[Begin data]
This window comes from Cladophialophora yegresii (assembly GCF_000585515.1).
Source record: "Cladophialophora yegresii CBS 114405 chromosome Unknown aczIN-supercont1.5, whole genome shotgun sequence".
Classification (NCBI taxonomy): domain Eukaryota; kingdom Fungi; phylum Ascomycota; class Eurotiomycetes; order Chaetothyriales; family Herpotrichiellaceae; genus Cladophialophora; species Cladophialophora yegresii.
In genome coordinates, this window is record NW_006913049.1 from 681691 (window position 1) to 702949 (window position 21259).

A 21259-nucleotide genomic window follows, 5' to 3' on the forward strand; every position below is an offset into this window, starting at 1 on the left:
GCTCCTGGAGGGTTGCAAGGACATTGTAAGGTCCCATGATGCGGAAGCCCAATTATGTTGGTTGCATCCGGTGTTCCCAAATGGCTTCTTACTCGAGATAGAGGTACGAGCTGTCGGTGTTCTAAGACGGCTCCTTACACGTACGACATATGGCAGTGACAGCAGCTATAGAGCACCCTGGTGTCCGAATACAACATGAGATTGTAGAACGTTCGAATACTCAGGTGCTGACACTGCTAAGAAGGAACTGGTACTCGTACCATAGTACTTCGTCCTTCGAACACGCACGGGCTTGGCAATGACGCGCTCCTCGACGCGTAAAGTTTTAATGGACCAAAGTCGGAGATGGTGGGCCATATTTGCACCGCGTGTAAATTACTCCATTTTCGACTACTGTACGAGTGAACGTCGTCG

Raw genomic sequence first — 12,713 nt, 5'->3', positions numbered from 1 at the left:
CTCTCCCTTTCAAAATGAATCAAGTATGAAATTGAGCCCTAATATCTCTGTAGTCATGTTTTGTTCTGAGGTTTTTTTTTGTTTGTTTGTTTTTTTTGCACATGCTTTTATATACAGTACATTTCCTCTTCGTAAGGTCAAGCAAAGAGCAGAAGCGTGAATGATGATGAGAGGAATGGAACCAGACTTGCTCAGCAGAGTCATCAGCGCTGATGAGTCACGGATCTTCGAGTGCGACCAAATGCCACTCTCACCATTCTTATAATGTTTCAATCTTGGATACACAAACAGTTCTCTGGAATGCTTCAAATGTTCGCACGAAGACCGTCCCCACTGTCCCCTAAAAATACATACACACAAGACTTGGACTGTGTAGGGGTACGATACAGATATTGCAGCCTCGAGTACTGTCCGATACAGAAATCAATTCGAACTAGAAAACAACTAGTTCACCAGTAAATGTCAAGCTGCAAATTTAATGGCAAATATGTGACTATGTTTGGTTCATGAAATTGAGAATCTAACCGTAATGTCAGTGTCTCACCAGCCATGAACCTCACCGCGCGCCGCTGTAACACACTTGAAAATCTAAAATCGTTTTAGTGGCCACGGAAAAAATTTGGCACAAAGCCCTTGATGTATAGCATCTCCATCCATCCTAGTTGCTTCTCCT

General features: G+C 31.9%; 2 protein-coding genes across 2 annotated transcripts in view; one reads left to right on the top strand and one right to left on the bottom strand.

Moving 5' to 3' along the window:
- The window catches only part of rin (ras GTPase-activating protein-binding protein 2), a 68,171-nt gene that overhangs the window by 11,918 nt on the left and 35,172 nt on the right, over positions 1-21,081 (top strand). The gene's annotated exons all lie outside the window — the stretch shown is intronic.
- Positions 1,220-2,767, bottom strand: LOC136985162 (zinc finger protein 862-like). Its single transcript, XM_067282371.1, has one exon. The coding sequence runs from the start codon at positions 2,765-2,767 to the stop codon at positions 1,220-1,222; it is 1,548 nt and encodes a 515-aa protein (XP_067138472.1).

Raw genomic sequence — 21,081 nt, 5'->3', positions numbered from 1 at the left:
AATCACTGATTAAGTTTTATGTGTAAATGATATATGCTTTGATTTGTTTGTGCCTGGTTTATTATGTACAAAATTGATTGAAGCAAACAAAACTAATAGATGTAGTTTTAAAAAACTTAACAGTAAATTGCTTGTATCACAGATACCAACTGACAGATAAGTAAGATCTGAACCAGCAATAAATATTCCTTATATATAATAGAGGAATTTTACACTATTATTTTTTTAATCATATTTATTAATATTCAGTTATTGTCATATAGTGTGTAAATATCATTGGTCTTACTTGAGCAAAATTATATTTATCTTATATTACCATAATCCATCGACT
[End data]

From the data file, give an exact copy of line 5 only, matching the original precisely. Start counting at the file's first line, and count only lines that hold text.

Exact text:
A 21259-nucleotide genomic window follows, 5' to 3' on the forward strand; every position below is an offset into this window, starting at 1 on the left: